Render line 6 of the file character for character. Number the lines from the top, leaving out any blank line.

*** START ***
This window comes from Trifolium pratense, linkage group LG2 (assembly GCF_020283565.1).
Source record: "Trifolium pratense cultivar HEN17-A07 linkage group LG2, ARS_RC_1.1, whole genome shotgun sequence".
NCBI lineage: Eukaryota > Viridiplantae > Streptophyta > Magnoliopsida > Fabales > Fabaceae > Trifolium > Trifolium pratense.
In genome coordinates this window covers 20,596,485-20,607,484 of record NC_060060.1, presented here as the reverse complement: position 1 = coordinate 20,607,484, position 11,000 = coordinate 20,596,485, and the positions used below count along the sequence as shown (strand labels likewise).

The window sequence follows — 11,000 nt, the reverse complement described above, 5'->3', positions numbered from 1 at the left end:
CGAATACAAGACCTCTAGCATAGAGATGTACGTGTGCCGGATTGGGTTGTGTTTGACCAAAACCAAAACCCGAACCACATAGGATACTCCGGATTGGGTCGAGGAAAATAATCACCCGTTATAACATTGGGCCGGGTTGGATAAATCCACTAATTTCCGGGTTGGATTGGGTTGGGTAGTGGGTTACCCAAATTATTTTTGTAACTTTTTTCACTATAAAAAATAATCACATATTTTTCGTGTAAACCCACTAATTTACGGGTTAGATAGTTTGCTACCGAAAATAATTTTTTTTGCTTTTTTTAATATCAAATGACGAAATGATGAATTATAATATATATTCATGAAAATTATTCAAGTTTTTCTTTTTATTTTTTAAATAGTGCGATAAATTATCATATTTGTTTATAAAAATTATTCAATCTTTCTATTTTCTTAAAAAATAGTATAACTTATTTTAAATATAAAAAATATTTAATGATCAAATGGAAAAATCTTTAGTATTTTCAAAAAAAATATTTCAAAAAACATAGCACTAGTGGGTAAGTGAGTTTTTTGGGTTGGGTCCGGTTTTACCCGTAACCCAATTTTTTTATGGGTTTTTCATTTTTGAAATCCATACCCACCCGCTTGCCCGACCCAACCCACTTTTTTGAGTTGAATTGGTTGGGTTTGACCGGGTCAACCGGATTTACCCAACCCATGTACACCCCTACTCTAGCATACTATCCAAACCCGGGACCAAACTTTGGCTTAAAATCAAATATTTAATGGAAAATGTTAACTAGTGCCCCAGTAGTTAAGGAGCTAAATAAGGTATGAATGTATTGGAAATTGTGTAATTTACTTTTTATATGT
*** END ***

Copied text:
CGAATACAAGACCTCTAGCATAGAGATGTACGTGTGCCGGATTGGGTTGTGTTTGACCAAAACCAAAACCCGAACCACATAGGATACTCCGGATTGGGTCGAGGAAAATAATCACCCGTTATAACATTGGGCCGGGTTGGATAAATCCACTAATTTCCGGGTTGGATTGGGTTGGGTAGTGGGTTACCCAAATTATTTTTGTAACTTTTTTCACTATAAAAAATAATCACATATTTTTCGTGTAAACCCACTAATTTACGGGTTAGATAGTTTGCTACCGAAAATAATTTTTTTTGCTTTTTTTAATATCAAATGACGAAATGATGAATTATAATATATATTCATGAAAATTATTCAAGTTTTTCTTTTTATTTTTTAAATAGTGCGATAAATTATCATATTTGTTTATAAAAATTATTCAATCTTTCTATTTTCTTAAAAAATAGTATAACTTATTTTAAATATAAAAAATATTTAATGATCAAATGGAAAAATCTTTAGTATTTTCAAAAAAAATATTTCAAAAAACATAGCACTAGTGGGTAAGTGAGTTTTTTGGGTTGGGTCCGGTTTTACCCGTAACCCAATTTTTTTATGGGTTTTTCATTTTTGAAATCCATACCCACCCGCTTGCCCGACCCAACCCACTTTTTTGAGTTGAATTGGTTGGGTTTGACCGGGTCAACCGGATTTACCCAACCCATGTACACCCCTACTCTAGCATACTATCCAAACCCGGGACCAAACTTTGGCTTAAAATCAAATATTTAATGGAAAATGTTAACTAGTGCCCCAGTAGTTAAGGAGCTAAATAAGGTATGAATGTATTGGAAATTGTGTAATTTACTTTTTATATGT